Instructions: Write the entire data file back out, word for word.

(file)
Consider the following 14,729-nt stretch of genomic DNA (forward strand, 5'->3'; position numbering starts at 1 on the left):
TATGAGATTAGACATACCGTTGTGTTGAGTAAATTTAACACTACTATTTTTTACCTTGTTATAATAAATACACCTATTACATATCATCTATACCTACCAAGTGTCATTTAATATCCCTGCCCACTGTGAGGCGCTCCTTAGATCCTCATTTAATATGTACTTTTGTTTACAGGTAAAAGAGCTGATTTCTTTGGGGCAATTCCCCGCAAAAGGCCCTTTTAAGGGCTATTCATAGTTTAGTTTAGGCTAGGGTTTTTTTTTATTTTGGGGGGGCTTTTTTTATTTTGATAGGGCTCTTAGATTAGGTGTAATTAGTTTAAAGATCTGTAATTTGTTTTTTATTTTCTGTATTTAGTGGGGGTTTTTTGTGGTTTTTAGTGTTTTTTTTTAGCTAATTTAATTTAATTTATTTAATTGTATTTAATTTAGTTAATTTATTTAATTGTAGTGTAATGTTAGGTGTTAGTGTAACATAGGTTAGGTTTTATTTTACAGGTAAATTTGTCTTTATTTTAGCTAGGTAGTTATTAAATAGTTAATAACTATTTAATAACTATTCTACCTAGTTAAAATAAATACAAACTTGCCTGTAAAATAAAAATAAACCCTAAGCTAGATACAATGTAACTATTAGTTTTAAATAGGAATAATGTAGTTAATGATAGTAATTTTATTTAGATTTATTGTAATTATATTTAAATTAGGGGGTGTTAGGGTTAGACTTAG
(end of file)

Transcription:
Consider the following 14,729-nt stretch of genomic DNA (forward strand, 5'->3'; position numbering starts at 1 on the left):
TATGAGATTAGACATACCGTTGTGTTGAGTAAATTTAACACTACTATTTTTTACCTTGTTATAATAAATACACCTATTACATATCATCTATACCTACCAAGTGTCATTTAATATCCCTGCCCACTGTGAGGCGCTCCTTAGATCCTCATTTAATATGTACTTTTGTTTACAGGTAAAAGAGCTGATTTCTTTGGGGCAATTCCCCGCAAAAGGCCCTTTTAAGGGCTATTCATAGTTTAGTTTAGGCTAGGGTTTTTTTTTATTTTGGGGGGGCTTTTTTTATTTTGATAGGGCTCTTAGATTAGGTGTAATTAGTTTAAAGATCTGTAATTTGTTTTTTATTTTCTGTATTTAGTGGGGGTTTTTTGTGGTTTTTAGTGTTTTTTTTTAGCTAATTTAATTTAATTTATTTAATTGTATTTAATTTAGTTAATTTATTTAATTGTAGTGTAATGTTAGGTGTTAGTGTAACATAGGTTAGGTTTTATTTTACAGGTAAATTTGTCTTTATTTTAGCTAGGTAGTTATTAAATAGTTAATAACTATTTAATAACTATTCTACCTAGTTAAAATAAATACAAACTTGCCTGTAAAATAAAAATAAACCCTAAGCTAGATACAATGTAACTATTAGTTTTAAATAGGAATAATGTAGTTAATGATAGTAATTTTATTTAGATTTATTGTAATTATATTTAAATTAGGGGGTGTTAGGGTTAGACTTAG